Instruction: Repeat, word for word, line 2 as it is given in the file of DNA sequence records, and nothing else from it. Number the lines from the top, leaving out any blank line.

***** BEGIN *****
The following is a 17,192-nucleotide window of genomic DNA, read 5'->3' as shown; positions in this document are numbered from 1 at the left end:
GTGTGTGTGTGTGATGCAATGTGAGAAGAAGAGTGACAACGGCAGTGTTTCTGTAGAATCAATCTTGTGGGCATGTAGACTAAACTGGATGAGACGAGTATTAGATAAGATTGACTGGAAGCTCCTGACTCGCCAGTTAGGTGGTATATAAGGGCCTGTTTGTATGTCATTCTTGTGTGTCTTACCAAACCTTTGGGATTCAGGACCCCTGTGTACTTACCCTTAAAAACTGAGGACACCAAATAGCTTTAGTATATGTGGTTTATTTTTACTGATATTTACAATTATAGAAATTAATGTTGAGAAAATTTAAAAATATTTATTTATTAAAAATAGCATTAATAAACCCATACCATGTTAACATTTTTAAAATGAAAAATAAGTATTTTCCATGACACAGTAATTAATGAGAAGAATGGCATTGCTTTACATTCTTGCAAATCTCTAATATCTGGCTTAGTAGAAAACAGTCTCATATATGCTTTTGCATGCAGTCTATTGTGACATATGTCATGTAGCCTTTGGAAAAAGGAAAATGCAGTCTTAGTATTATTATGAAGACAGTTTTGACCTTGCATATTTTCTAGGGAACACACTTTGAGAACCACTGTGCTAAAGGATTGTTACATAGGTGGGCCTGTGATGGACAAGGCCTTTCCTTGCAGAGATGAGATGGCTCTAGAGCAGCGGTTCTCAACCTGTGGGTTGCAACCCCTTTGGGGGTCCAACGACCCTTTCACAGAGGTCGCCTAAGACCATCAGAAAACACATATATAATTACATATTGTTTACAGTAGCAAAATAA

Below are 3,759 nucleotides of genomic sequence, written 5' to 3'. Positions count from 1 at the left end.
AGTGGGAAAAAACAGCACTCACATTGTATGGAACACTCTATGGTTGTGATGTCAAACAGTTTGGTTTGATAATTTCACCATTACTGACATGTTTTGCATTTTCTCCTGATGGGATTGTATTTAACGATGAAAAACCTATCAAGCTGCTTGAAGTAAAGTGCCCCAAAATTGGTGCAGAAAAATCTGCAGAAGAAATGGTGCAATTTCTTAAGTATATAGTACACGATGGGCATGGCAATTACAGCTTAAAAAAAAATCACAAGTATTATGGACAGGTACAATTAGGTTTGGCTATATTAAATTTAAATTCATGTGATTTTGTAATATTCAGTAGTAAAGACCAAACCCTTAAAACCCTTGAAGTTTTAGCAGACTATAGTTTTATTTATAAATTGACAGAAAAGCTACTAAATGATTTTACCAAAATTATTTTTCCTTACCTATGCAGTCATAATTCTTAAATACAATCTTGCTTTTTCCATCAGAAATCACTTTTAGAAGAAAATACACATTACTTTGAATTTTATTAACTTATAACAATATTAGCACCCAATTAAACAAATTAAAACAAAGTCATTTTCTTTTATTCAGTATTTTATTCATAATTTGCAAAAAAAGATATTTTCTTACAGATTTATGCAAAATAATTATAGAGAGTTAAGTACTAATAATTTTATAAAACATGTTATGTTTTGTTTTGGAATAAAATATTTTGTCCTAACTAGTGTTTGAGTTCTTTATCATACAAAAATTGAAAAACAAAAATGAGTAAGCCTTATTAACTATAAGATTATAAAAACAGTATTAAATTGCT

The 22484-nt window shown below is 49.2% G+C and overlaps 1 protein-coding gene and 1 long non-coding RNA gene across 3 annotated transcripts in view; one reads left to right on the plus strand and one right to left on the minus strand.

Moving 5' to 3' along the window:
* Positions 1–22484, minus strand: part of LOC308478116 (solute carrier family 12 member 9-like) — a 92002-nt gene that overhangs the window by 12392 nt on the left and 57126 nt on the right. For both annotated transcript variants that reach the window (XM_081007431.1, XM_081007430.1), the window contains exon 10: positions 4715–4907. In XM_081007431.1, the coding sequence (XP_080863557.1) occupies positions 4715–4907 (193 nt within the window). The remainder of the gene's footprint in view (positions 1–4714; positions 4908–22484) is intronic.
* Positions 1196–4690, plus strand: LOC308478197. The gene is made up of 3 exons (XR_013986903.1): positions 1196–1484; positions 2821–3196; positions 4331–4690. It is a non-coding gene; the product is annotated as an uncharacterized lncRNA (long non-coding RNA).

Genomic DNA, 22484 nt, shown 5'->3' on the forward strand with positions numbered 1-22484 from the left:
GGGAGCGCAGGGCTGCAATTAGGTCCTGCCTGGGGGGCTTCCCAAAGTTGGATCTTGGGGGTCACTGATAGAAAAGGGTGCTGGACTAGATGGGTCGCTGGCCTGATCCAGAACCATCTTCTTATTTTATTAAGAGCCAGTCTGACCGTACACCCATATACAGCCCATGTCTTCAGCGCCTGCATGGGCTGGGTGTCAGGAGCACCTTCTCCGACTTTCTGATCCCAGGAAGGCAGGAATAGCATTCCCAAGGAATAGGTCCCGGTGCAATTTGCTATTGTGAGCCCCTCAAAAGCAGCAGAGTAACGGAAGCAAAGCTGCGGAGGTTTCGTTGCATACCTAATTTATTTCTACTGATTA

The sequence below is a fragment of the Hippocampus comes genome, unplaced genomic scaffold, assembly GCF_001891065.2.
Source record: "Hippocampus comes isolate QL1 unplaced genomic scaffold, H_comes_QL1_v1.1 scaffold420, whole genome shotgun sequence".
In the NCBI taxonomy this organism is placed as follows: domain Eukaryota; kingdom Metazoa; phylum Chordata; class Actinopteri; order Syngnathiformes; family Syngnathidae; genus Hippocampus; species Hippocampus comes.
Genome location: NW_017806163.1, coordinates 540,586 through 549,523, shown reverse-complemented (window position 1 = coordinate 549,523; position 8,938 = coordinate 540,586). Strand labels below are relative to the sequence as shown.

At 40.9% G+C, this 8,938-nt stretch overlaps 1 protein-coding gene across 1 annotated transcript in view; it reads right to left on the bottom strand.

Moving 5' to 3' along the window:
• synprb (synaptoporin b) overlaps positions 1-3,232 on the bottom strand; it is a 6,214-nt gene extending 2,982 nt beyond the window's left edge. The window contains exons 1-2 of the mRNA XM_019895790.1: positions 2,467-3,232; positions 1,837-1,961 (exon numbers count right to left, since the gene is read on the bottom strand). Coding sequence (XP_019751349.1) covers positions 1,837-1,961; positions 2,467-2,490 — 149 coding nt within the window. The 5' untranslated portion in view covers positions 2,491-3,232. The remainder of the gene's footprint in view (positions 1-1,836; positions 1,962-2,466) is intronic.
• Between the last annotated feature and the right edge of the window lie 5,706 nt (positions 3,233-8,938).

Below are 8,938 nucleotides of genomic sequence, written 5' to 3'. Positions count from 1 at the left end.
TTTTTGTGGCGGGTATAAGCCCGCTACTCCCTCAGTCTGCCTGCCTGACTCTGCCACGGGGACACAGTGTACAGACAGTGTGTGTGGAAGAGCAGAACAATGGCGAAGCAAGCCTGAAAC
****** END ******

GTGTGTGTGTGTGATGCAATGTGAGAAGAAGAGTGACAACGGCAGTGTTTCTGTAGAATCAATCTTGTGGGCATGTAGACTAAACTGGATGAGACGAGTATTAGATAAGATTGACTGGAAGCTCCTGACTCGCCAGTTAGGTGGTATATAAGGGCCTGTTTGTATGTCATTCTTGTGTGTCTTACCAAACCTTTGGGATTCAGGACCCCTGTGTACTTACCCTTAAAAACTGAGGACACCAAATAGCTTTAGTATATGTGGTTTATTTTTACTGATATTTACAATTATAGAAATTAATGTTGAGAAAATTTAAAAATATTTATTTATTAAAAATAGCATTAATAAACCCATACCATGTTAACATTTTTAAAATGAAAAATAAGTATTTTCCATGACACAGTAATTAATGAGAAGAATGGCATTGCTTTACATTCTTGCAAATCTCTAATATCTGGCTTAGTAGAAAACAGTCTCATATATGCTTTTGCATGCAGTCTATTGTGACATATGTCATGTAGCCTTTGGAAAAAGGAAAATGCAGTCTTAGTATTATTATGAAGACAGTTTTGACCTTGCATATTTTCTAGGGAACACACTTTGAGAACCACTGTGCTAAAGGATTGTTACATAGGTGGGCCTGTGATGGACAAGGCCTTTCCTTGCAGAGATGAGATGGCTCTAGAGCAGCGGTTCTCAACCTGTGGGTTGCAACCCCTTTGGGGGTCCAACGACCCTTTCACAGAGGTCGCCTAAGACCATCAGAAAACACATATATAATTACATATTGTTTACAGTAGCAAAATAA